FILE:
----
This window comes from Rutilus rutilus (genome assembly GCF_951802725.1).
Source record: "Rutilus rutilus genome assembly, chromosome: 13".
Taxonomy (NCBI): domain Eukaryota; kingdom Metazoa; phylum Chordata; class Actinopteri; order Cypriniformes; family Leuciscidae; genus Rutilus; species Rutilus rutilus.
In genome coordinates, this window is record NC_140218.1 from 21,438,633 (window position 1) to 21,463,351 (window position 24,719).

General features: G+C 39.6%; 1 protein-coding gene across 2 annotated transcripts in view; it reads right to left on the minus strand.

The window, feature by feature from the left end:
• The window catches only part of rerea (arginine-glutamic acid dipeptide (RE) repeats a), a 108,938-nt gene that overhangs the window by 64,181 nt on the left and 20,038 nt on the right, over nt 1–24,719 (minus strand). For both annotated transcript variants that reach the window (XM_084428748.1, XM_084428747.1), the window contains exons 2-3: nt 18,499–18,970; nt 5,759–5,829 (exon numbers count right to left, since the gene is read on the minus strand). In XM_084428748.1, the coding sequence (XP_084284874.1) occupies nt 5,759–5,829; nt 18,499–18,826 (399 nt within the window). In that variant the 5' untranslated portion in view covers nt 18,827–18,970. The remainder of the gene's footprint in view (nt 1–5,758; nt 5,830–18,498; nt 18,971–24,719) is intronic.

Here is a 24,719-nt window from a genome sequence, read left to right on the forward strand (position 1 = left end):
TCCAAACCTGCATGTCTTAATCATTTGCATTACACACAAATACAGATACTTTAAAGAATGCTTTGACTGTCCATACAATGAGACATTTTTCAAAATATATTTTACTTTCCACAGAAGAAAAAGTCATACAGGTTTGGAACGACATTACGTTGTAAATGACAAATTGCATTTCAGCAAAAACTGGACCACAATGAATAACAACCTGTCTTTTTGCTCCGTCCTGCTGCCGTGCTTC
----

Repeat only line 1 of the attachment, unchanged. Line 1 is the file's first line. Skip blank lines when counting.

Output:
This window comes from Rutilus rutilus (genome assembly GCF_951802725.1).